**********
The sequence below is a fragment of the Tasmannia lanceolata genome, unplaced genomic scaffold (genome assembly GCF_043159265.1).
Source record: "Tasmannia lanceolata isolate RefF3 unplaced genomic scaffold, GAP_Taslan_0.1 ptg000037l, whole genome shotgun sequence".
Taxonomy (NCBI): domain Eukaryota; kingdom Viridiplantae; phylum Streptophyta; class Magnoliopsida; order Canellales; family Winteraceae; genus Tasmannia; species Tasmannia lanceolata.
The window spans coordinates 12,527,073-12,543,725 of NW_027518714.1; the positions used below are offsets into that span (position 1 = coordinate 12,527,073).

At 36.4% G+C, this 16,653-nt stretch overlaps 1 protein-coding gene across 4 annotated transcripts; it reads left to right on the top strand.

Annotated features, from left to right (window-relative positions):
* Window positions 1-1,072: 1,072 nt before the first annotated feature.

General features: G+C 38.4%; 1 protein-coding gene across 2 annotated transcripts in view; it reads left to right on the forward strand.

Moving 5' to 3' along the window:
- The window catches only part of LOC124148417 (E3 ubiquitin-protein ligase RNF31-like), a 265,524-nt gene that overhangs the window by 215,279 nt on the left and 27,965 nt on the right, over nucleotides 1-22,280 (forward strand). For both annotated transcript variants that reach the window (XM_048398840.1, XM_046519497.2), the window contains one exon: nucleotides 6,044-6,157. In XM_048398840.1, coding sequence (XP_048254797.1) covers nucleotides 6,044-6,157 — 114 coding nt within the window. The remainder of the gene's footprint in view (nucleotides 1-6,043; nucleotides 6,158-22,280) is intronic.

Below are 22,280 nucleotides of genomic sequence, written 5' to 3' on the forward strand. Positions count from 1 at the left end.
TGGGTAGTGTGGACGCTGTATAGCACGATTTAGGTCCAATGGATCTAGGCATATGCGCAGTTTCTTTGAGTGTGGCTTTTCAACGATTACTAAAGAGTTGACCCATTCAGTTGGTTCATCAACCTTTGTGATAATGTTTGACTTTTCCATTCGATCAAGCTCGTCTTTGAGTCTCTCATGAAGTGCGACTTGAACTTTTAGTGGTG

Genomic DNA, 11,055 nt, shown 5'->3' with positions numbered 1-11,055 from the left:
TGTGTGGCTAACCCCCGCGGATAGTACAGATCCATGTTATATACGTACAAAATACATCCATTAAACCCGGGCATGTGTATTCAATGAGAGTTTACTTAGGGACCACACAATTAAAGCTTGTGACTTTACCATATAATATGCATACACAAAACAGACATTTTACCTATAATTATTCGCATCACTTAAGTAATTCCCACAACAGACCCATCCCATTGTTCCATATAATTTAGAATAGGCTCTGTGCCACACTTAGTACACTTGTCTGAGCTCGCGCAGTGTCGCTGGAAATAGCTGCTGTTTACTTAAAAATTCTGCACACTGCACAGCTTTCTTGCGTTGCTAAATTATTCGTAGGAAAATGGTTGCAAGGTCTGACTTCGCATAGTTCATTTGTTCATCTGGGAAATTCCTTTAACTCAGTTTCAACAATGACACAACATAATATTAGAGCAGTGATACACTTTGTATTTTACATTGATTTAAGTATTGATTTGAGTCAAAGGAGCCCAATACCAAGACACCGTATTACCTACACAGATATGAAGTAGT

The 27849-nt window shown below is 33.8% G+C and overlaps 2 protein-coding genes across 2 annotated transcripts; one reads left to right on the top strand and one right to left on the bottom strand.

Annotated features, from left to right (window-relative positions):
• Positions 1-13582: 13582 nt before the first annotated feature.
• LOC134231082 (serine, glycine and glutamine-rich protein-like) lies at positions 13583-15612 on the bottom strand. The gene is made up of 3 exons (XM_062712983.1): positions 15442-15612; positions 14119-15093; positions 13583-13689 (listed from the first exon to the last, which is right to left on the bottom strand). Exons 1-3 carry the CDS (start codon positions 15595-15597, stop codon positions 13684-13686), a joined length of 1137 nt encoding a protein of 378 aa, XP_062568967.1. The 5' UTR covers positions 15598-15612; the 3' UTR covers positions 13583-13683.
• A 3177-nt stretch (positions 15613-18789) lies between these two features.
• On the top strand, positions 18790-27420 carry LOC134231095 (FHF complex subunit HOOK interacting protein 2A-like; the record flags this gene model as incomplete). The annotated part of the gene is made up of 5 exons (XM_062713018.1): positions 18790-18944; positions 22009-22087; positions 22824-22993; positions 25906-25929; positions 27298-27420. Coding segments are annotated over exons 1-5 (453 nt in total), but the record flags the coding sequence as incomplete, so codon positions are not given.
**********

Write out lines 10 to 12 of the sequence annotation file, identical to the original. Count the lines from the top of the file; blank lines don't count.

- The window catches only part of LOC124148417 (E3 ubiquitin-protein ligase RNF31-like), a 265,524-nt gene that overhangs the window by 215,279 nt on the left and 27,965 nt on the right, over nucleotides 1-22,280 (forward strand). For both annotated transcript variants that reach the window (XM_048398840.1, XM_046519497.2), the window contains one exon: nucleotides 6,044-6,157. In XM_048398840.1, coding sequence (XP_048254797.1) covers nucleotides 6,044-6,157 — 114 coding nt within the window. The remainder of the gene's footprint in view (nucleotides 1-6,043; nucleotides 6,158-22,280) is intronic.

Below are 22,280 nucleotides of genomic sequence, written 5' to 3' on the forward strand. Positions count from 1 at the left end.
TGGGTAGTGTGGACGCTGTATAGCACGATTTAGGTCCAATGGATCTAGGCATATGCGCAGTTTCTTTGAGTGTGGCTTTTCAACGATTACTAAAGAGTTGACCCATTCAGTTGGTTCATCAACCTTTGTGATAATGTTTGACTTTTCCATTCGATCAAGCTCGTCTTTGAGTCTCTCATGAAGTGCGACTTGAACTTTTAGTGGTG